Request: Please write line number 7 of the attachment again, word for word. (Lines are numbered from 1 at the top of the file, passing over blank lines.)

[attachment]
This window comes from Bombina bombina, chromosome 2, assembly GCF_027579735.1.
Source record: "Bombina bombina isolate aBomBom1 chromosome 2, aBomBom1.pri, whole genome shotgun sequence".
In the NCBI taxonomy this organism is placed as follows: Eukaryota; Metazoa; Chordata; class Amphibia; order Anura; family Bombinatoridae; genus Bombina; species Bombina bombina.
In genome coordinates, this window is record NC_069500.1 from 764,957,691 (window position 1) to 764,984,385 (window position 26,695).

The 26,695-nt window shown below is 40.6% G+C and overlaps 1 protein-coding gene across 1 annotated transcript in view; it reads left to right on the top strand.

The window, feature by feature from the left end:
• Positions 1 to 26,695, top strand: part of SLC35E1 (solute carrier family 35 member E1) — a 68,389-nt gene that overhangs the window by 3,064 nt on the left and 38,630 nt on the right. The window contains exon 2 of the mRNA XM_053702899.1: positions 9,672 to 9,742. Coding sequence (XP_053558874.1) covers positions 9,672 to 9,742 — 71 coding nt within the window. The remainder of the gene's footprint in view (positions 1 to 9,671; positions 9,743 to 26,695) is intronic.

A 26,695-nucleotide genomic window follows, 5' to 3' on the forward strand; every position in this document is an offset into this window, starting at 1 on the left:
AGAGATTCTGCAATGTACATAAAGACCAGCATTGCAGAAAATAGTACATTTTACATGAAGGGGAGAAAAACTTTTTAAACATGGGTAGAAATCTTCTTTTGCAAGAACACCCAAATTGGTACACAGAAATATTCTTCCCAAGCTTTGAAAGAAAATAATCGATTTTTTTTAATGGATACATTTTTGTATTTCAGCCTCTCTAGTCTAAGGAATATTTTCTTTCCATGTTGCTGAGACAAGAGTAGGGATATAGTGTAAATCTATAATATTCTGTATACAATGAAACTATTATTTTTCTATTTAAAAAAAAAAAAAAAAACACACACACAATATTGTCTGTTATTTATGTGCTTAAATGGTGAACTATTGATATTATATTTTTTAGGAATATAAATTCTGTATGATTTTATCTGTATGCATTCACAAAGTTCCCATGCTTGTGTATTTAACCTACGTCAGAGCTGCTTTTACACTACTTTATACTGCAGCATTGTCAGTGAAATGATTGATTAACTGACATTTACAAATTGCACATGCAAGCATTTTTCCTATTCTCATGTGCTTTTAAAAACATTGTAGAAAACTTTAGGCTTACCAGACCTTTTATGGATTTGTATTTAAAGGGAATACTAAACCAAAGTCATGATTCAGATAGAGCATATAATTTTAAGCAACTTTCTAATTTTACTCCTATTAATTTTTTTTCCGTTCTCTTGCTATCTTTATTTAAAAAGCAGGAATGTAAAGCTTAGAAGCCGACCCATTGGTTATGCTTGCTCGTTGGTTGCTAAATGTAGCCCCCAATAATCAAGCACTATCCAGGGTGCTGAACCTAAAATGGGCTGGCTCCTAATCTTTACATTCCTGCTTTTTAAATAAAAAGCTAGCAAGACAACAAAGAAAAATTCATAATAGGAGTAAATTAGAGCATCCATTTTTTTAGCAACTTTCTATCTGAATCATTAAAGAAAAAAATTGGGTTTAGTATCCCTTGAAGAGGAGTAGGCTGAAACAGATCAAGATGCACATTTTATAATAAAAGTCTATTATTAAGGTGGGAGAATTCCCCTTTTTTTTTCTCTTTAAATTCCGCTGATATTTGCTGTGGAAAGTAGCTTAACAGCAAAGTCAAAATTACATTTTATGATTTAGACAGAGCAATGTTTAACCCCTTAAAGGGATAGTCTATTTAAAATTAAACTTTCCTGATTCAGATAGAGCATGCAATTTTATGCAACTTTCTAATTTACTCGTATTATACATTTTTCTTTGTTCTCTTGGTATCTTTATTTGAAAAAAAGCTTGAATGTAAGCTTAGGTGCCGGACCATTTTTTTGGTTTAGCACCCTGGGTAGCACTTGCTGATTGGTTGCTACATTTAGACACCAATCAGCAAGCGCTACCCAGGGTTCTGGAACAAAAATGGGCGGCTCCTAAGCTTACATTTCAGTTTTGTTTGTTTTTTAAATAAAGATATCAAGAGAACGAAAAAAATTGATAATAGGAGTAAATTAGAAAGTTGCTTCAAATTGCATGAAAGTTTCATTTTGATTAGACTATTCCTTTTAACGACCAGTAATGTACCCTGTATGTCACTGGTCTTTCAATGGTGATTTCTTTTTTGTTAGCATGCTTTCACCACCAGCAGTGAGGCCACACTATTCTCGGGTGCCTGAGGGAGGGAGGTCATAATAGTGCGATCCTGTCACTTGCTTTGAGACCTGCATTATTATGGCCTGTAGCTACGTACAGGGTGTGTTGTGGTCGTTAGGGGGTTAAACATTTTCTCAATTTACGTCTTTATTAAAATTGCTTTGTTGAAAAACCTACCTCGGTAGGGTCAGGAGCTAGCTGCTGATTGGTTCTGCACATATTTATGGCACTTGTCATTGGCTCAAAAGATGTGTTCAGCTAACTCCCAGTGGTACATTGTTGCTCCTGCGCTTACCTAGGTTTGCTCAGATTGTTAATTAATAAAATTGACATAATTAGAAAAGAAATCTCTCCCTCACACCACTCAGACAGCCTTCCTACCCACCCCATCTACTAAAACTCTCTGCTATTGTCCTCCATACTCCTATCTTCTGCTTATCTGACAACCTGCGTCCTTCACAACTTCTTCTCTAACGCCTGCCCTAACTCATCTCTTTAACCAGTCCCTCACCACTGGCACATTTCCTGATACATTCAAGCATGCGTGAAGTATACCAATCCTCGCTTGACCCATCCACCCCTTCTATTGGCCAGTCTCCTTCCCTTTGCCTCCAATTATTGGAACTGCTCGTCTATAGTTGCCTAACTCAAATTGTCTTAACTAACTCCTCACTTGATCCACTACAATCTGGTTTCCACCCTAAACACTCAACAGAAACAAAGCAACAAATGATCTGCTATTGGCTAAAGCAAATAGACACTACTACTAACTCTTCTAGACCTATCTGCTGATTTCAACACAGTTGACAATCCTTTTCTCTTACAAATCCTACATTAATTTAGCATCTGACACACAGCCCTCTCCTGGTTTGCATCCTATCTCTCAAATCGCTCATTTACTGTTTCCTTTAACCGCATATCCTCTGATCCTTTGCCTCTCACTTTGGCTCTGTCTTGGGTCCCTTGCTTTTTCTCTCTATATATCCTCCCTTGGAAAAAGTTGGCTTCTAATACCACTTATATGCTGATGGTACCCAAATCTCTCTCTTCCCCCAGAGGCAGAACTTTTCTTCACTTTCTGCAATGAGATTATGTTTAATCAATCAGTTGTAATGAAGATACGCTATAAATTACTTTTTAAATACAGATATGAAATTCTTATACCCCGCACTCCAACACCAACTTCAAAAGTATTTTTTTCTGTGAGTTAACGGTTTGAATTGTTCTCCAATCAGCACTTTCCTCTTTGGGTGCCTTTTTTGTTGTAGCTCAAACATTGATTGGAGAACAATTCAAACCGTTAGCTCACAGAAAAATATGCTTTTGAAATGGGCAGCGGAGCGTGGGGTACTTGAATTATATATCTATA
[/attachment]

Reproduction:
• Positions 1 to 26,695, top strand: part of SLC35E1 (solute carrier family 35 member E1) — a 68,389-nt gene that overhangs the window by 3,064 nt on the left and 38,630 nt on the right. The window contains exon 2 of the mRNA XM_053702899.1: positions 9,672 to 9,742. Coding sequence (XP_053558874.1) covers positions 9,672 to 9,742 — 71 coding nt within the window. The remainder of the gene's footprint in view (positions 1 to 9,671; positions 9,743 to 26,695) is intronic.